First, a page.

Our IsoPet® Solutions division is focused on bringing RadioGel™ yttrium-90 Precision Radionuclide Therapy to
veterinary oncologists to treat dogs, cats and horses suffering from cancerous tumors.
Initial treatments were coordinated through the Chair of the company’s Veterinary Medicine Advisory Board, Dr. Alice Villalobos. There are over 150 million pet dogs and cats, with over 1/3 of the households in the US owning at least one dog, and just under 1/3 owning at least one cat.
Dr. Alice Villalobos stated: "I am quite excited at the opportunity to work with RadioGel's™ team to integrate their products into the cancer treatments of
companion animals. Cancer affects 50% of dogs over age ten and one in four dogs under age ten. For many years, we have been searching for a useable and effective agent such as
IsoPet® (RadioGel™ 90-Y) brachytherapy devices that can be delivered into tumors on an outpatient basis. I believe that veterinary oncologists around
the globe will finally have an ideal product line for the treatment of accessible and inoperable tumors."
Our IsoPet® division is establishing the infrastructure necessary to provide product to veterinary clinics including regulatory clearances and compliance. The division will also provide product awareness and education to veterinary oncologists.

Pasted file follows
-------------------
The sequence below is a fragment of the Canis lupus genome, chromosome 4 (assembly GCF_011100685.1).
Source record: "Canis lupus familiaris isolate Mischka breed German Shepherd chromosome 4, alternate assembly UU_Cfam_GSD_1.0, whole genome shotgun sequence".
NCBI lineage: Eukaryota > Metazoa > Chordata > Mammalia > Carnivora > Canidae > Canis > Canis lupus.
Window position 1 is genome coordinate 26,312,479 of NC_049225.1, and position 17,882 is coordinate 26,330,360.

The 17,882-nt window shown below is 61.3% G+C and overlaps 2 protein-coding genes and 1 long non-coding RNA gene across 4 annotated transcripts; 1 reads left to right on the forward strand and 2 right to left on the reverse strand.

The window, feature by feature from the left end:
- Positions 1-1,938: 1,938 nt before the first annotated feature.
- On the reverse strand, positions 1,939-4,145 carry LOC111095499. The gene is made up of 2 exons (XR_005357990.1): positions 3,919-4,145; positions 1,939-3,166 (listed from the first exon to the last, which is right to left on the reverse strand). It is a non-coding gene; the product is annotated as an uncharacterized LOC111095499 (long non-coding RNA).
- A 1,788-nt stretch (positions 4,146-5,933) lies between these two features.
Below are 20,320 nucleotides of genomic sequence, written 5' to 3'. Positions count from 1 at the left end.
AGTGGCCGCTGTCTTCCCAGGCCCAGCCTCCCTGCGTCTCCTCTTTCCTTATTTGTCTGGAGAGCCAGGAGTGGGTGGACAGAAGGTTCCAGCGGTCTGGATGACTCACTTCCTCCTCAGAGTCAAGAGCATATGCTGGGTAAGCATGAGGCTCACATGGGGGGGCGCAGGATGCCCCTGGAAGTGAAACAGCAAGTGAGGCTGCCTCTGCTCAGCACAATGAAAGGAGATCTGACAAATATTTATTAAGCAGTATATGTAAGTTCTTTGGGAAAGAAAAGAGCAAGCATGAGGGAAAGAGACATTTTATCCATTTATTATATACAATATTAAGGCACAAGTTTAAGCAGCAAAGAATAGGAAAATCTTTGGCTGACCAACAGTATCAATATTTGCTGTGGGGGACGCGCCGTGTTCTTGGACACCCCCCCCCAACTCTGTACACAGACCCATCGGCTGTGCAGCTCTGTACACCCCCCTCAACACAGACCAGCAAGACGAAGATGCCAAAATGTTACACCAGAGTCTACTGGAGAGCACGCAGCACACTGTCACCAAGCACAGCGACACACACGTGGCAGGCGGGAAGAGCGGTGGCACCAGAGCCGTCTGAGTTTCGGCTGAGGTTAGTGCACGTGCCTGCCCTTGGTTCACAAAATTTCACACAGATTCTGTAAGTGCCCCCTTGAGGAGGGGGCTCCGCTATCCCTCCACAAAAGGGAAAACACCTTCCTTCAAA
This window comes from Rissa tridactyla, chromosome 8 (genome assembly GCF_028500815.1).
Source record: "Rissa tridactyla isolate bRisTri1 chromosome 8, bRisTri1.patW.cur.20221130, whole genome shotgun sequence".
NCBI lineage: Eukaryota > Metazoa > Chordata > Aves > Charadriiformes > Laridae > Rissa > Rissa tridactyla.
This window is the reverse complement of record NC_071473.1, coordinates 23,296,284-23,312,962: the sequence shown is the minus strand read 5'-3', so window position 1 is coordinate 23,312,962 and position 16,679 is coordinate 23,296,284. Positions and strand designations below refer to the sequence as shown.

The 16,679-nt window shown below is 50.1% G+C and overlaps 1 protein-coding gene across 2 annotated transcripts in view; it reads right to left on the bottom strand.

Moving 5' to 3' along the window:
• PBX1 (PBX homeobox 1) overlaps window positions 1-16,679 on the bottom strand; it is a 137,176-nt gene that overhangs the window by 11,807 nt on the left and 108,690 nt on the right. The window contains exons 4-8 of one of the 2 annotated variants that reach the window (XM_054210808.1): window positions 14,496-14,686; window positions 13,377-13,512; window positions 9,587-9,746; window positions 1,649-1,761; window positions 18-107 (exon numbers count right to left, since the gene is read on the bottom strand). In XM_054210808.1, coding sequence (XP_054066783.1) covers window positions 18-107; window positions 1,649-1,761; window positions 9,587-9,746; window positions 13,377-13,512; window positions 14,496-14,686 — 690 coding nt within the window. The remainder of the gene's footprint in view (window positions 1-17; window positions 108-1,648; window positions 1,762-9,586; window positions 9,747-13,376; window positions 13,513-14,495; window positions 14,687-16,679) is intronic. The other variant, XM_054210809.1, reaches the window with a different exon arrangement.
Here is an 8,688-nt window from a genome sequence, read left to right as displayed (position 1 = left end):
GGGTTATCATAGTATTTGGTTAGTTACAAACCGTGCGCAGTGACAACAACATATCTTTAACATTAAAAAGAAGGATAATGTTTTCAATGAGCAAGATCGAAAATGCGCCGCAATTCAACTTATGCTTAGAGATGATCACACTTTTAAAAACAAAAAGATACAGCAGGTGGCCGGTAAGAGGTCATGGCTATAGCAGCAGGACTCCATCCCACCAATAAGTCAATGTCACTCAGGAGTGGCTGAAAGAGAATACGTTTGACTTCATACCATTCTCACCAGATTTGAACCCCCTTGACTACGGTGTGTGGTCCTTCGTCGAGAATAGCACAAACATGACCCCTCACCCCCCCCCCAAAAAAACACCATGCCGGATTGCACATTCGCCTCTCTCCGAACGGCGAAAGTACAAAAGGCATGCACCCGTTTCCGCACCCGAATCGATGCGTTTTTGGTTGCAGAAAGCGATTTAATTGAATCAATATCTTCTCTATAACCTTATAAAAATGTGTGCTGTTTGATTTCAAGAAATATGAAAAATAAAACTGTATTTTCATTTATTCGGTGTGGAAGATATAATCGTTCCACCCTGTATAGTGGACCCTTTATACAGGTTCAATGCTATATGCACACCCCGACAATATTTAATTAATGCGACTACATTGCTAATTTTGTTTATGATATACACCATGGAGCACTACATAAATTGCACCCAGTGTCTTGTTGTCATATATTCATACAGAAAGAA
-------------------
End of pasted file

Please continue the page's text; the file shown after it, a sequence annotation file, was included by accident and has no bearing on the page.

CEO | President Mike Korenko stated: “IsoPet® allows specific resources to focus on the use of our RadioGel™ yttrium-90 brachytherapy products in the veterinary space. We believe that IsoPet® is positioned to build a significant presence in the cancer treatment tool-kit of veterinary oncologists.”
Learn more about IsoPet's® first companion animal treatments through a study at Washington State University funded by the Washington State Life Sciences Discovery Fund for the treatment of feline sarcoma.
IsoPet®'s yttrium (90-Y) Precision Radionuclide Therapy (PRnT) device can be delivered into tumors on an out patient basis. I believe that veterinary oncologists around the globe finally have an ideal product for the treatment of accessible and inoperable tumors.
Dr. Alice Villalobos – (Retired) Veterinary Medical Advisory Board